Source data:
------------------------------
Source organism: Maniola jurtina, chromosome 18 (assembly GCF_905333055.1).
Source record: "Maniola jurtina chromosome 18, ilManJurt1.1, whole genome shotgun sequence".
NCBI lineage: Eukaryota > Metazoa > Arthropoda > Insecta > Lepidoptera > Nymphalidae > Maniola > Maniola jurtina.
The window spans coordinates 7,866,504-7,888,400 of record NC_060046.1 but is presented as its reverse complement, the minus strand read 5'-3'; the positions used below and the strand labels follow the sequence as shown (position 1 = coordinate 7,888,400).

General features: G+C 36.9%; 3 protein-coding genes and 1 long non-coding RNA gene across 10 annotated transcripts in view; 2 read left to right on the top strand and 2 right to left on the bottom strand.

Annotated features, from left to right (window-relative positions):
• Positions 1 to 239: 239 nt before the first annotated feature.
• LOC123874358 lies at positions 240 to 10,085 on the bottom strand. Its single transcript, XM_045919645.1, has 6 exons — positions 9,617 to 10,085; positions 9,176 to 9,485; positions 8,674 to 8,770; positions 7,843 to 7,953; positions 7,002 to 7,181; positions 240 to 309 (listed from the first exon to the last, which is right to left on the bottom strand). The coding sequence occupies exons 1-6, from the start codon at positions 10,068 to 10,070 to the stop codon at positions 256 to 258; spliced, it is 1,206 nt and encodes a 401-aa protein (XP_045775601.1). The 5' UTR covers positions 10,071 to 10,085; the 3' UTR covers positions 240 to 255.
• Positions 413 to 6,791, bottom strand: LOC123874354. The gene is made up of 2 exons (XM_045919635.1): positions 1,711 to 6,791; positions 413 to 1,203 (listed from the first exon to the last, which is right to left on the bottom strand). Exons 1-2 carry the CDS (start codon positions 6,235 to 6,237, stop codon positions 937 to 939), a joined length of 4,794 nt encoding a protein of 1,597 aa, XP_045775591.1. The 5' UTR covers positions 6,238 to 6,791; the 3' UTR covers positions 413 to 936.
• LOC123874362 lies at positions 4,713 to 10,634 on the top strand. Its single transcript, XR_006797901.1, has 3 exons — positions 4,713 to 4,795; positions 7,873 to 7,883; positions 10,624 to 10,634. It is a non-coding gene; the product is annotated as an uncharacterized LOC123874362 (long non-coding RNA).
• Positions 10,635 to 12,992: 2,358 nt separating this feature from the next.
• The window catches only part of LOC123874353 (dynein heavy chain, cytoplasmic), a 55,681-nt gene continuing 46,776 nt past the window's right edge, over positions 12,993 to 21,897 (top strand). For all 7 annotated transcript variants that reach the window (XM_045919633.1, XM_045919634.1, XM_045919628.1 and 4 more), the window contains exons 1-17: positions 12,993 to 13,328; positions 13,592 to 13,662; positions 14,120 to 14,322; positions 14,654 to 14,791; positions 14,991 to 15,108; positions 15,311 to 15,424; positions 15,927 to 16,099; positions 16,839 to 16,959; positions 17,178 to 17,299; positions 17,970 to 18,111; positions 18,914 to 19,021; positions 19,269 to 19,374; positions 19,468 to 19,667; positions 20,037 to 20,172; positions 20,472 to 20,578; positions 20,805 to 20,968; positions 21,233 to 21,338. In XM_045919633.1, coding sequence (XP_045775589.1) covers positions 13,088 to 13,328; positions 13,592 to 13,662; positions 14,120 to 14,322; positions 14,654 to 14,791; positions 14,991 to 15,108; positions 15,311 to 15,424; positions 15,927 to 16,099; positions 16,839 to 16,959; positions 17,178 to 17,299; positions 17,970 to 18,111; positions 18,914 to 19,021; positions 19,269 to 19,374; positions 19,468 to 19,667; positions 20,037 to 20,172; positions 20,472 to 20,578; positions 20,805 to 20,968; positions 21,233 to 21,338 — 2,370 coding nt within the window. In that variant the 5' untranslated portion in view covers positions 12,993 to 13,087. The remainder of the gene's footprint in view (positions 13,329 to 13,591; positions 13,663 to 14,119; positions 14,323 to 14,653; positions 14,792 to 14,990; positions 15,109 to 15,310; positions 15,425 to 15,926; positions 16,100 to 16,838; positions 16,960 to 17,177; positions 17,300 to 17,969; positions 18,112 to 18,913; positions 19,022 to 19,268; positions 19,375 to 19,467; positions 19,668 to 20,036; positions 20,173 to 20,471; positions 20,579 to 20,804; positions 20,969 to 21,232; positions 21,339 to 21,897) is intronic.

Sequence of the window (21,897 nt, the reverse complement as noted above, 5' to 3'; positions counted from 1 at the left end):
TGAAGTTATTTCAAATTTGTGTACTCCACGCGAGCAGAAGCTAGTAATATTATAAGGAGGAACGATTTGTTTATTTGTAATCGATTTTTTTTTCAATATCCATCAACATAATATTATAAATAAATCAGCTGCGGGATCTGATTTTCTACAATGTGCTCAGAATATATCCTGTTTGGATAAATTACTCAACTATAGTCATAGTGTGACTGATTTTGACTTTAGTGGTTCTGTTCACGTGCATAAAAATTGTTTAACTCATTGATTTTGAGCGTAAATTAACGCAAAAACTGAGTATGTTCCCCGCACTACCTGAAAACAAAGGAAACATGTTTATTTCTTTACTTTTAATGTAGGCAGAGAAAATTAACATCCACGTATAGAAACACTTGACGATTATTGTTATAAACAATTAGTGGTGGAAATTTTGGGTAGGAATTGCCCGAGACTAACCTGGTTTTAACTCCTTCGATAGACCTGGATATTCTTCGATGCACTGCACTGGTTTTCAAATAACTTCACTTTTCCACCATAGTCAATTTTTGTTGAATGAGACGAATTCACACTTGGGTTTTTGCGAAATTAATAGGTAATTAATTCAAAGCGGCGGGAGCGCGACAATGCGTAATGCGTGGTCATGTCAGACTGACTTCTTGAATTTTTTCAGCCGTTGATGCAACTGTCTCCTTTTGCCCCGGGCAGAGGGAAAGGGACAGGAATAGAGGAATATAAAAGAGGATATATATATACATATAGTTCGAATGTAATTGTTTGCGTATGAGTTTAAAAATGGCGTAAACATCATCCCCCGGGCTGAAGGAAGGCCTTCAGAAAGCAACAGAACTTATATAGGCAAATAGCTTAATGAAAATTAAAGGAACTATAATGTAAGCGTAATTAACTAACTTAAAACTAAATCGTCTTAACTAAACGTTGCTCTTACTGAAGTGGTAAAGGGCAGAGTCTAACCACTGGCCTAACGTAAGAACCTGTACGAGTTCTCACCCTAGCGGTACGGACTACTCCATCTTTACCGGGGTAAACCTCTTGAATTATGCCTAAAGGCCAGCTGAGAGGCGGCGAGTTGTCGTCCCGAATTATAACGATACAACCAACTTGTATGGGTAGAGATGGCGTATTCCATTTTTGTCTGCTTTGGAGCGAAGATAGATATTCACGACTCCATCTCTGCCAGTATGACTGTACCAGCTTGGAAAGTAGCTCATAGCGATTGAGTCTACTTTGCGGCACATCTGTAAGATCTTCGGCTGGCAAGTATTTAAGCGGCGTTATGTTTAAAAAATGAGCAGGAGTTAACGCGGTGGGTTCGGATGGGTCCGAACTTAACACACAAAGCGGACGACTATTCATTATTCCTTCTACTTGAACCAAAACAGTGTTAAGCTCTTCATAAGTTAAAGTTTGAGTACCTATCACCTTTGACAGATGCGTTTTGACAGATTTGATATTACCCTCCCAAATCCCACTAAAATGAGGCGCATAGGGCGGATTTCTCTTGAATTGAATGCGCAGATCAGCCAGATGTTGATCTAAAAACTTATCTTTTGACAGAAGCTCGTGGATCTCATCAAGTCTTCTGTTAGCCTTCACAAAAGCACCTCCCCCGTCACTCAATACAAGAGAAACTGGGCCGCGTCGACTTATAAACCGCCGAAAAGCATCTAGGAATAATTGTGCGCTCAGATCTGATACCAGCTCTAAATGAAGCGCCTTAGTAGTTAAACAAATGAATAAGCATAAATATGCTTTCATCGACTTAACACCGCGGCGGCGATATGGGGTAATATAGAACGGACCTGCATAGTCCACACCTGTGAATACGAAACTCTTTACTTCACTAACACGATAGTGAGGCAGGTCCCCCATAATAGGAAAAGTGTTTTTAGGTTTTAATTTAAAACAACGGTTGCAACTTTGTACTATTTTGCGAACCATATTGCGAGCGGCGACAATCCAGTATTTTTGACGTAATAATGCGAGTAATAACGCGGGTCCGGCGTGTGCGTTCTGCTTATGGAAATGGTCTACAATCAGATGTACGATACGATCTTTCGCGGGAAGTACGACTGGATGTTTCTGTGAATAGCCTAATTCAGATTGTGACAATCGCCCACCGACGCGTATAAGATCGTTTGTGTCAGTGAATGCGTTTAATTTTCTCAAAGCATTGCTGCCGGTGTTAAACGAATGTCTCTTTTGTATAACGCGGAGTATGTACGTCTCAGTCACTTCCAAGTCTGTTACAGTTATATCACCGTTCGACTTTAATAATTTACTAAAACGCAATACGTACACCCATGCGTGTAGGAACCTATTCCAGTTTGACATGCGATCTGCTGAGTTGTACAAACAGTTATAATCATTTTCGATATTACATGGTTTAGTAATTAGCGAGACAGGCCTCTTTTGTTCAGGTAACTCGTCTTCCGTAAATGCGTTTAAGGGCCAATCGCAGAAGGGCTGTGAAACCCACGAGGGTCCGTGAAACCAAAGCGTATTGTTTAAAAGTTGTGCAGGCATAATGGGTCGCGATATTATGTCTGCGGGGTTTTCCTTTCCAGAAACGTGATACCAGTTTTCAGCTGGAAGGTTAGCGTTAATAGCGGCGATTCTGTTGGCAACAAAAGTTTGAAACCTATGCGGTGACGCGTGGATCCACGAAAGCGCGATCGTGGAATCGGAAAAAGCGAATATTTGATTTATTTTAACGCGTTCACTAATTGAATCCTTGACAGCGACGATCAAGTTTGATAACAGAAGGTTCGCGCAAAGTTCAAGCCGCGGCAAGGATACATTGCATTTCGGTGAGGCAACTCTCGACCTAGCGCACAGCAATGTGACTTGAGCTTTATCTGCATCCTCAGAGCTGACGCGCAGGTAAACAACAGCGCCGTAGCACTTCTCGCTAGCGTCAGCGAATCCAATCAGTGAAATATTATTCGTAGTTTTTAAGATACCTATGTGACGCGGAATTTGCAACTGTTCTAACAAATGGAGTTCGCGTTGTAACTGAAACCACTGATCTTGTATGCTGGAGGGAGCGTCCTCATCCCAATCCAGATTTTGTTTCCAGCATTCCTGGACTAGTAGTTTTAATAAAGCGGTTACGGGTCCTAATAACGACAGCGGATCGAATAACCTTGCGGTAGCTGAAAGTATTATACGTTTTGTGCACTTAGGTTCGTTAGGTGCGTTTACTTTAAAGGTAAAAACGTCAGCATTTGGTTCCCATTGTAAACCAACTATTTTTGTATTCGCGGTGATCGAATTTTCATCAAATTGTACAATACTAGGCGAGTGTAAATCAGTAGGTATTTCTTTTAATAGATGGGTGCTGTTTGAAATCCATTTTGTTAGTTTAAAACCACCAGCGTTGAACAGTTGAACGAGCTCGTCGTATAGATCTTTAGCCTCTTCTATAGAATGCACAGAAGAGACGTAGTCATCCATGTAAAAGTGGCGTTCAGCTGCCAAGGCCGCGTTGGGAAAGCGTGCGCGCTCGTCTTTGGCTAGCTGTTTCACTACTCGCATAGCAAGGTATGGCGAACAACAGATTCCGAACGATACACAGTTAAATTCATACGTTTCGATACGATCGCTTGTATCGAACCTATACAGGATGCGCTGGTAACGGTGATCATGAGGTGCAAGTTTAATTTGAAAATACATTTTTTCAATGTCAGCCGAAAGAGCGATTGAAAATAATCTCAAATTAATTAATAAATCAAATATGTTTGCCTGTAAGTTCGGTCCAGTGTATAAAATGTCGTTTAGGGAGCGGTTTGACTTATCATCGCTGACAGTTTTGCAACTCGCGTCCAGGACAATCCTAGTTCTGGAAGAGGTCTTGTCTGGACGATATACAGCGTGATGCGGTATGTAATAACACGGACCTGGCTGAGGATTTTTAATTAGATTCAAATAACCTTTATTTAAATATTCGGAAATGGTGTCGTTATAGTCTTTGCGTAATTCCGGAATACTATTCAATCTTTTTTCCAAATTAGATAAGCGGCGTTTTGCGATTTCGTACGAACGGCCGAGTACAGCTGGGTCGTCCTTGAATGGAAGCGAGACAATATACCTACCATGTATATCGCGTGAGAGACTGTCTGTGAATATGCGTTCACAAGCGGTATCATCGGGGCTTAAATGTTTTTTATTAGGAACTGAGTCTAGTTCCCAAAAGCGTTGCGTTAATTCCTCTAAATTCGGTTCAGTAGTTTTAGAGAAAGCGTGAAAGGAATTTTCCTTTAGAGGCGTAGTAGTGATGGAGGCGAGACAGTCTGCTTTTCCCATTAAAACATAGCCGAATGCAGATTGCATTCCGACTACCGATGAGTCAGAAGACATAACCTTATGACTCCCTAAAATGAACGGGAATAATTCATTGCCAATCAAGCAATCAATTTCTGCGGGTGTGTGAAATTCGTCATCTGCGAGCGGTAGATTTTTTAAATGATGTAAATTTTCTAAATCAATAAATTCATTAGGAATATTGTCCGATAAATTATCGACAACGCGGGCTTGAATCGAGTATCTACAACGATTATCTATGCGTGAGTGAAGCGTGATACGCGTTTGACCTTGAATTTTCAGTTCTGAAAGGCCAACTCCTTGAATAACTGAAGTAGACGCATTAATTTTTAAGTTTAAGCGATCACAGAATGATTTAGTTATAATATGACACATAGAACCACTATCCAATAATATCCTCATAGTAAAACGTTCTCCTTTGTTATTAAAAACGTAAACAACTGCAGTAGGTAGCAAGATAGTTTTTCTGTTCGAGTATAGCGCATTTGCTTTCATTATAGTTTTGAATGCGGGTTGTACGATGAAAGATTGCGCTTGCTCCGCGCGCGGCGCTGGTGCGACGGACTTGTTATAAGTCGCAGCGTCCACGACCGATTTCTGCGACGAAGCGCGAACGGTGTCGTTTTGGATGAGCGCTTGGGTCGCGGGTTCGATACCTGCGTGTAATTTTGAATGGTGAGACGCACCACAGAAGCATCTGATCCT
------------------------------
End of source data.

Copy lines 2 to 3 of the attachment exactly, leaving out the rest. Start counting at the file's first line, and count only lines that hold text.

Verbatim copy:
Source record: "Maniola jurtina chromosome 18, ilManJurt1.1, whole genome shotgun sequence".
NCBI lineage: Eukaryota > Metazoa > Arthropoda > Insecta > Lepidoptera > Nymphalidae > Maniola > Maniola jurtina.